To live in the law of Christ is to live in liberty. It is to know freedom. “But those who look into the perfect law, the law of liberty, and persevere, being not hearers who forget but doers who act – they will be blessed in their doing.” Good on them in their doing. They are in a good position in their doing. We can not get away from these beatitudes it seems. At the service for our dear sister Betty Hillyer, not long ago, we heard about those who trust in the Lord as being blessed. Listen to these words from the prophet Jeremiah (17:7-8): “Blessed are those who trust in the LORD, whose trust is in the LORD. They shall be like a tree planted by water, sending out its roots by the stream. It shall not fear when heat comes, and its leaves shall stay green; in the year of drought it is not anxious, and it does not cease to bear fruit.”
- The thing about trust, it’s not simply a feeling either. Trust is worked out in action. Trust is deepened by action. Faith is more than simply belief about something or someone – it’s trust, fidelity, devotion. “Blessed is the one who trusts in the LORD,” Jeremiah said, “they shall be like a tree planted by water, sending out its roots by the stream.”
How are we sending out our roots? In what ways are we turning to God weekly, daily, hourly? Is our trust in God just something that we talk about? “James is going to make us feel uncomfortable,” I said, and I know it’s not only me. Is our religion true or not? The more I read and chew on James’ words the more I see there’s no middle way for Jesus’ brother. Good. Our religion is either true or it’s not, and by religion here I mean I don’t mean our belief system or doctrine or dogma but what those beliefs look like – how they’re manifested. Are we acting truly? James will talk about favouritism in the next section. Do we play favourites in our faith family? Are we our own favourite? If we think we’re religious and we’re not bridling our tongues we’re deceiving our hearts and we’re looking in that mirror with spinach all over our teeth and going on our way and our religion is worthless.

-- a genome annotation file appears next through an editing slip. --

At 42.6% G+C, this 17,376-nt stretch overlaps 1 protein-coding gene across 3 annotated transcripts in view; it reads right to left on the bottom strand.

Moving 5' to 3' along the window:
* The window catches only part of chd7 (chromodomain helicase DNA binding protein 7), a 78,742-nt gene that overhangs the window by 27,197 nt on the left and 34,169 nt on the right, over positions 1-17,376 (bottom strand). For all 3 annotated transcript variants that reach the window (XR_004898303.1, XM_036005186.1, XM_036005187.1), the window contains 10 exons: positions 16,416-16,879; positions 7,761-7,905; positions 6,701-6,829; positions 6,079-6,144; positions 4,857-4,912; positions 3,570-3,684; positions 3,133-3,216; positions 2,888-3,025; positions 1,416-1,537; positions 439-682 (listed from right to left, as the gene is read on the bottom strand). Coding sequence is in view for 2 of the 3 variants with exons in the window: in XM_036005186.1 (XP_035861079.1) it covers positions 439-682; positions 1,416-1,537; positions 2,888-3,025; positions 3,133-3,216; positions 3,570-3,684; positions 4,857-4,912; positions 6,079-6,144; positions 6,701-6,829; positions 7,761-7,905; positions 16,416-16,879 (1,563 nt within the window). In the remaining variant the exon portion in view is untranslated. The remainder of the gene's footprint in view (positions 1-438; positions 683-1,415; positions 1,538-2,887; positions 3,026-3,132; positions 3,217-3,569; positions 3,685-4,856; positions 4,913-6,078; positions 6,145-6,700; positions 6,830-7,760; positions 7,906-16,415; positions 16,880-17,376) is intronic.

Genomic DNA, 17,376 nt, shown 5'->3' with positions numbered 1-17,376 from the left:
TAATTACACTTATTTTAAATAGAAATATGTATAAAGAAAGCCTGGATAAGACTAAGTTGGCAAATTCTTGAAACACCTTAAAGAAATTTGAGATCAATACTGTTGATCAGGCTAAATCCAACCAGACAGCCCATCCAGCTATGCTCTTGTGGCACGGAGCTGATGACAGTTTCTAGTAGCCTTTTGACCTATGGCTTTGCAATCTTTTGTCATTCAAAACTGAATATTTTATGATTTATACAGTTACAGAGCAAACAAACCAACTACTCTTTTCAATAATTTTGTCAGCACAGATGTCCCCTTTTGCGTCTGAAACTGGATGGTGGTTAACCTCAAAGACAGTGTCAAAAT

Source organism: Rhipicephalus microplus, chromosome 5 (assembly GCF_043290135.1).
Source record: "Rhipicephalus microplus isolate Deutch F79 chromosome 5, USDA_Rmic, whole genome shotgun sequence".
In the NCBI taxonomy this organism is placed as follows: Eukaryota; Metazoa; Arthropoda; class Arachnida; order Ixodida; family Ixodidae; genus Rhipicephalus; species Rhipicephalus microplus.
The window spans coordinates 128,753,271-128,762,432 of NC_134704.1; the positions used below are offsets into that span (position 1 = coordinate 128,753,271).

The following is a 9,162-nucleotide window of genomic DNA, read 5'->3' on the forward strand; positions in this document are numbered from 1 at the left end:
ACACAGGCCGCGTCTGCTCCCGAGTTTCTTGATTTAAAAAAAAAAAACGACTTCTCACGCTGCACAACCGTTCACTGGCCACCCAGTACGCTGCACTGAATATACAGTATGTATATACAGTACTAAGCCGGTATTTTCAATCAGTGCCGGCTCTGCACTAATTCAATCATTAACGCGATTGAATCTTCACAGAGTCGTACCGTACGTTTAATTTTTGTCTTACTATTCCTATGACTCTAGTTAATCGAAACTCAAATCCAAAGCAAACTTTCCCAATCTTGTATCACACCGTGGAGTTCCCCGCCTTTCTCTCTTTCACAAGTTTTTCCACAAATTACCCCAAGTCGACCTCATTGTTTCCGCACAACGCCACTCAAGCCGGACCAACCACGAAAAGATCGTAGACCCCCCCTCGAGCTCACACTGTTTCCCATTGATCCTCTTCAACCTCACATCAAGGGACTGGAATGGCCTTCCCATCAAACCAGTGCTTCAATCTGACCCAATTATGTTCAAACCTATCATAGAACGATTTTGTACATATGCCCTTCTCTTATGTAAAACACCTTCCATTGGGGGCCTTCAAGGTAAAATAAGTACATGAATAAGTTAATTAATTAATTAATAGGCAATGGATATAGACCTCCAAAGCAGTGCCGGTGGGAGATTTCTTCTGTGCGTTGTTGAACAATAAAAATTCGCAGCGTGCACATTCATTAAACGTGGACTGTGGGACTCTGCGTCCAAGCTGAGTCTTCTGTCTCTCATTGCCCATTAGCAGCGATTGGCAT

I said last week that James can be salty.
That’s the bad news. But here’s the good news. James never leaves us in the bad news! “Religion that is pure and undefiled before God, the Father, is this: to care for orphans and widows in their distress; and keep oneself unstained by the world.” (1:27) This word for care means to look after, to see to, to visit, to seek out, to concern oneself with. This is not an exhaustive list of what acts of faith, hope and love look like. Social responsibility is what we’re talking about. I just found out that the word social comes from the Latin word for friend. Responsibility for those around us, particularly those in need. How could we ever be up to such a task? Keeping ourselves unstained by the world not in the sense of removing ourselves or isolating ourselves, but in the sense of not being stained by things like envy and greed and competition, and selfish ambition. James reminds us here. Before God the Father, he slips in that last verse. Religion that is pure and undefiled before God the Father. The one who called us friend. The one who makes us new. The one who gives us a new set of clothes and invites us to come sit down at the family table.
So let that be our response this day friends, whether you gather with us today at noon or gather with me at the end of the service. May this act of trust in God effect all that we do and all that we say as we go from here and go about our week. May this be true for us all. Amen